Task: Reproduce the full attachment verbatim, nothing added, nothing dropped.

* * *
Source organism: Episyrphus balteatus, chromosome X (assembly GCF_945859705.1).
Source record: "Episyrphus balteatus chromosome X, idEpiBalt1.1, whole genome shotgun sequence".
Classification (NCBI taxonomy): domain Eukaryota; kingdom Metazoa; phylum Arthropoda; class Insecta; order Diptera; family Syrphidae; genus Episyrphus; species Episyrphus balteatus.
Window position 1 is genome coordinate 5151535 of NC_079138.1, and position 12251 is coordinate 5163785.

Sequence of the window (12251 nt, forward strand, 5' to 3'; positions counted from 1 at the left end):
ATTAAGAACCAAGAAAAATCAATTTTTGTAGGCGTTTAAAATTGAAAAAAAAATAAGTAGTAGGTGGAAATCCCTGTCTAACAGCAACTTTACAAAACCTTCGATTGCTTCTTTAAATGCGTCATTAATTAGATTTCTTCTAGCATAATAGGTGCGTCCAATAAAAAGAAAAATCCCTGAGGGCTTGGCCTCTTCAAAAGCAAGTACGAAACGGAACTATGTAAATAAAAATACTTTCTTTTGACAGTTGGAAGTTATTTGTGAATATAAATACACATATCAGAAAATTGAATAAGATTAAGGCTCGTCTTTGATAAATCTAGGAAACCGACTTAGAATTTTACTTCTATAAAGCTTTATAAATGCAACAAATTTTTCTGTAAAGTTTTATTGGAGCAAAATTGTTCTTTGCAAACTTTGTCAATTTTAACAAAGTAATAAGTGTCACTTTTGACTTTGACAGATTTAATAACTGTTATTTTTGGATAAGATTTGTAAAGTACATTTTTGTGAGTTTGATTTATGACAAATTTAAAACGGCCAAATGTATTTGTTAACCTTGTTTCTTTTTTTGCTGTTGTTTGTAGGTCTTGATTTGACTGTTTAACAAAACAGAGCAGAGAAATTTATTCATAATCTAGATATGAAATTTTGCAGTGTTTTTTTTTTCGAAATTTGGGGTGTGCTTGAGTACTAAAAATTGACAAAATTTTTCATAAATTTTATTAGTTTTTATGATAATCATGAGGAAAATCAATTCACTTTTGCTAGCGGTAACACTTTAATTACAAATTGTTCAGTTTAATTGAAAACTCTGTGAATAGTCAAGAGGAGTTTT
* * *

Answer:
Source organism: Episyrphus balteatus, chromosome X (assembly GCF_945859705.1).
Source record: "Episyrphus balteatus chromosome X, idEpiBalt1.1, whole genome shotgun sequence".
Classification (NCBI taxonomy): domain Eukaryota; kingdom Metazoa; phylum Arthropoda; class Insecta; order Diptera; family Syrphidae; genus Episyrphus; species Episyrphus balteatus.
Window position 1 is genome coordinate 5151535 of NC_079138.1, and position 12251 is coordinate 5163785.

Sequence of the window (12251 nt, forward strand, 5' to 3'; positions counted from 1 at the left end):
ATTAAGAACCAAGAAAAATCAATTTTTGTAGGCGTTTAAAATTGAAAAAAAAATAAGTAGTAGGTGGAAATCCCTGTCTAACAGCAACTTTACAAAACCTTCGATTGCTTCTTTAAATGCGTCATTAATTAGATTTCTTCTAGCATAATAGGTGCGTCCAATAAAAAGAAAAATCCCTGAGGGCTTGGCCTCTTCAAAAGCAAGTACGAAACGGAACTATGTAAATAAAAATACTTTCTTTTGACAGTTGGAAGTTATTTGTGAATATAAATACACATATCAGAAAATTGAATAAGATTAAGGCTCGTCTTTGATAAATCTAGGAAACCGACTTAGAATTTTACTTCTATAAAGCTTTATAAATGCAACAAATTTTTCTGTAAAGTTTTATTGGAGCAAAATTGTTCTTTGCAAACTTTGTCAATTTTAACAAAGTAATAAGTGTCACTTTTGACTTTGACAGATTTAATAACTGTTATTTTTGGATAAGATTTGTAAAGTACATTTTTGTGAGTTTGATTTATGACAAATTTAAAACGGCCAAATGTATTTGTTAACCTTGTTTCTTTTTTTGCTGTTGTTTGTAGGTCTTGATTTGACTGTTTAACAAAACAGAGCAGAGAAATTTATTCATAATCTAGATATGAAATTTTGCAGTGTTTTTTTTTTCGAAATTTGGGGTGTGCTTGAGTACTAAAAATTGACAAAATTTTTCATAAATTTTATTAGTTTTTATGATAATCATGAGGAAAATCAATTCACTTTTGCTAGCGGTAACACTTTAATTACAAATTGTTCAGTTTAATTGAAAACTCTGTGAATAGTCAAGAGGAGTTTT